|Molasses Flows Down into the Streets|
Bahama Bob's Rumstyles
Saturday, June 17, 2017
Antigua Distillery Hit by 2500 Metric Ton Molasses Spill
Antigua Distillery, producer of English Harbour Rum, Cavalier Rum and Kokocaribe Rum, discovered the molasses leaking from the distillery’s 2500 metric ton capacity storage tank, which was delivered the previous day. A thick layer of foam had formed on top of the molasses and was found to be leaking through the vents under the roof of the tank. The ship was then immediately notified to stop pumping. Once the overflow of foam subsided, pumping resumed and was completed by 10.30 pm.
Sunday morning, the main storage tank located at the deep-water harbor began foaming over again. The foaming later subsided after a vacuum truck removed the spill-over molasses and additional truckloads of backfill were brought in. Efforts to remove the spill have been underway since Saturday evening. Truckloads of backfill and a backhoe have been brought in to spread the fill, and to absorb the excess molasses both inside the distillery compound, and on the main road in front of the distillery.
A water truck was also brought in to wash the main road of any residual molasses that may have traveled onto it from the storage tank. The primary concern is the pungent odor emitted by the spill. The distillery is working to ensure that the situation will be fully contained by this weekend. The distillery’s managing director Anthony Bento admitted “full responsibility” for the “unusual” incident, which is the first of its kind in the company’s 85-year history.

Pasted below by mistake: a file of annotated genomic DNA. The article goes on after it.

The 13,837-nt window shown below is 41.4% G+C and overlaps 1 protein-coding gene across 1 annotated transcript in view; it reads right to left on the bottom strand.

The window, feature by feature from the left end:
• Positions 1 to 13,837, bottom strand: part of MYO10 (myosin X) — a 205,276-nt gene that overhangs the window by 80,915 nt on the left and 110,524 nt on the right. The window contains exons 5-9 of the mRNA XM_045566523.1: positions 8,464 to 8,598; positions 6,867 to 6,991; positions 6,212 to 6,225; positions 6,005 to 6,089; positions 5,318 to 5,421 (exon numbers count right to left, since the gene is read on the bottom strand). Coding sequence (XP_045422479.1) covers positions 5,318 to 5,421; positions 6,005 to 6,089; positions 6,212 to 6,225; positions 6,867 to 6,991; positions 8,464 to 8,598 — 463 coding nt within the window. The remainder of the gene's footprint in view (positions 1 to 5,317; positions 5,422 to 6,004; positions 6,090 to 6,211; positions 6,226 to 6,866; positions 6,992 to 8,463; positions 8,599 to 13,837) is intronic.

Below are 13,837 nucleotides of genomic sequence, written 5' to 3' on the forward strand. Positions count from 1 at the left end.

“The company has always placed an emphasis on ensuring the environment is not endangered as a result of our activities. For the past two years, the company has been involved in a pilot study with a US biotechnology firm to find ways of managing its effluent. This is a Caribbean-wide problem in the rum industry.” Antigua Distillery are currently conducting further investigations into what caused the accident.
Molasses spills are rare but can be incredibly serious, not only for the environment, but to people close by. The most famous molasses-related incident is the Great Molasses Flood, also known as the Boston Molasses Disaster, which happened on 15 January, 1919 at the Purity Distilling Company in Boston, Massachusetts. A large molasses storage tank burst spewing forth a wave of molasses through the streets at an estimated 35 mph, killing 21 and injuring 150. Almost a century after the incident, residents still claim that on hot summer days the area still smells of molasses.